We often see proposed indemnities which are far in excess of what HMRC would realistically (or reasonably) seek to recover.  Again, this can be the difference between a transaction going ahead or falling through at the 11th hour.

Similarly, as detailed under “Individuals”  above, we can undertake a review of any historic planning, advise on how HMRC are likely to view it, whether it is still compliant with the spirit of the UK tax legislation and, where necessary, seek to unwind your position and regularise it going forward.


With the introduction of “Requirement To Correct” (RTC) and with the “Failure To Correct” provisions coming in as of 1 October 2018, it has never been more important to ensure that your tax affairs are up-to-date.

Failure to do so could result in penalties of up to 300% of the potential lost revenue (minimum 100%), a potential 10% asset-based penalty and potential “naming and shaming”, whereby your name, address and details of tax underpaid are published by HMRC.  This list can be searched for and accessed by anyone online, giving significant scope for reputational damage.

Following the introduction of the Common Reporting Standard (CRS) and various Beneficial Ownership Registers, HMRC’s ability to access third party information in other jurisdictions has increased significantly.  These new data sources will enable HMRC to more easily identify individuals who have not ensured that their tax affairs are up to date.

HMRC have made it clear that they will not hesitate to prosecute individuals where appropriate.  Given the complexity of the UK tax legislation, it is therefore vital that all persons with any arrangement which has a UK connection undertake a review of their tax affairs.

Lancaster Knox have significant experience of undertaking such reviews.  We know what information HMRC are likely to receive under the various information-sharing agreements and we know how they are likely to view certain arrangements.  We can undertake reviews on a completely anonymised basis and can provide support, regardless of the outcome of our review:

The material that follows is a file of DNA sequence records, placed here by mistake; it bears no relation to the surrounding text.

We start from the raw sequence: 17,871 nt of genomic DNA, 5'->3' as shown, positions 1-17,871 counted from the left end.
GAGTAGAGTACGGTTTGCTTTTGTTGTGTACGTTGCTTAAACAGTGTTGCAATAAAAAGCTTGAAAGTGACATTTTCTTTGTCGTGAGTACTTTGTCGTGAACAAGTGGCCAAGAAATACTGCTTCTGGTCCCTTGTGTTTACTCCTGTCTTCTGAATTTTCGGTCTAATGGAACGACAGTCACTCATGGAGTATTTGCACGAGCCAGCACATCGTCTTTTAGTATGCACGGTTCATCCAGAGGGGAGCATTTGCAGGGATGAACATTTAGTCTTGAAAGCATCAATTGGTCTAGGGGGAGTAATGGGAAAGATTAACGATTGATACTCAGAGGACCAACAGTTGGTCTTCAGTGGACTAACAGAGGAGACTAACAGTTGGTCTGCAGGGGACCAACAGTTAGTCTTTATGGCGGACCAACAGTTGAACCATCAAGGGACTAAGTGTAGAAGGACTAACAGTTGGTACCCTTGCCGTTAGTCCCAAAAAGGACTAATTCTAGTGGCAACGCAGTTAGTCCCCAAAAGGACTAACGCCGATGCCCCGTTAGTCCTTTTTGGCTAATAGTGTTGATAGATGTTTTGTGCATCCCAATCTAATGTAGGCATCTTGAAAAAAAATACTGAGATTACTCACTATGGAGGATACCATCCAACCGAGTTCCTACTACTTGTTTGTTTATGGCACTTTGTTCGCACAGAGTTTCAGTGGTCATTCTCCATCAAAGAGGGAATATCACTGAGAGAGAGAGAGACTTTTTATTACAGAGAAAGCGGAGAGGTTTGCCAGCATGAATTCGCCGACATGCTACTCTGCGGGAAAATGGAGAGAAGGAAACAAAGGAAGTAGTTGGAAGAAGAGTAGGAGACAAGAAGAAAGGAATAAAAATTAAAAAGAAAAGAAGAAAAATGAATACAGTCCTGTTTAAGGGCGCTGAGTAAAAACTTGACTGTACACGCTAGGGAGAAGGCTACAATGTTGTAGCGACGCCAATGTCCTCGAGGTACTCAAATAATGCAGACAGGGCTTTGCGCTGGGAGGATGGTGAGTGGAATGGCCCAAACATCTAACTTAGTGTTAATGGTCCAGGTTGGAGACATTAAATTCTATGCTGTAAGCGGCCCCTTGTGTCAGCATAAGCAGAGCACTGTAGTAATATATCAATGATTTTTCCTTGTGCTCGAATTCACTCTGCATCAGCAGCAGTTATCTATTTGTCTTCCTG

• If no historical inaccuracies are identified then we can provide a Report confirming that we do not consider you to have any UK tax issues to disclose.
    • This can give you invaluable peace of mind that, should HMRC ever enquire into your affairs, you have taken reasonable care to ensure that your affairs are in order. This should drastically reduce any potential penalties, in many cases to nil.
  • If, on the other hand, any potential UK tax issues are identified then you will have the option to make a voluntary disclosure, provided you register your intent to make a disclosure to HMRC before they approach you.
    • Taking control of the process can make all the difference when it comes to negotiating penalties, and demonstrating to HMRC that you are keen to ensure that your tax affairs are in order.

If you have already been approached by HMRC and you wish to discuss what to do next, please visit our tax enquiry page  or give us a call on the number above and one of our specialists would be delighted to discuss how best to protect your interests, ensure that HMRC are not obtaining information they are not entitled to and ensure that the correct amount of tax is paid.


At Lancaster Knox our Tax Investigation specialists are industry recognised and have undertaken numerous risk reviews for clients over the years, dealing with hundreds of potentially contentious situations with HMRC.

We are adept at managing interactions with the tax authorities to ensure that the process runs smoothly and that your interests are best protected.

Lancaster Knox will work with you (and your current adviser, if applicable) to:

  • Undertake a review of your/the corporate’s affairs and any structures,
  • Quantify the tax risk (if any),
  • Arrange a UK tax disclosure (if necessary) prior to the 30 September 2018 “Requirement To Correct” deadline, and
  • Ensure that HMRC do not seek to obtain any further information they are not entitled to.

We appreciate that, often, this is the first tax disclosure that the client has ever made and voluntarily approaching HMRC can be a nerve-wracking experience.

Lancaster Knox will ensure that, if a disclosure is required, you are fully supported and we will make certain that HMRC do not seek to obtain information they are not entitled to, that the process is as unobtrusive as possible and give you peace of mind that any historical tax inaccuracies are resolved as soon as possible.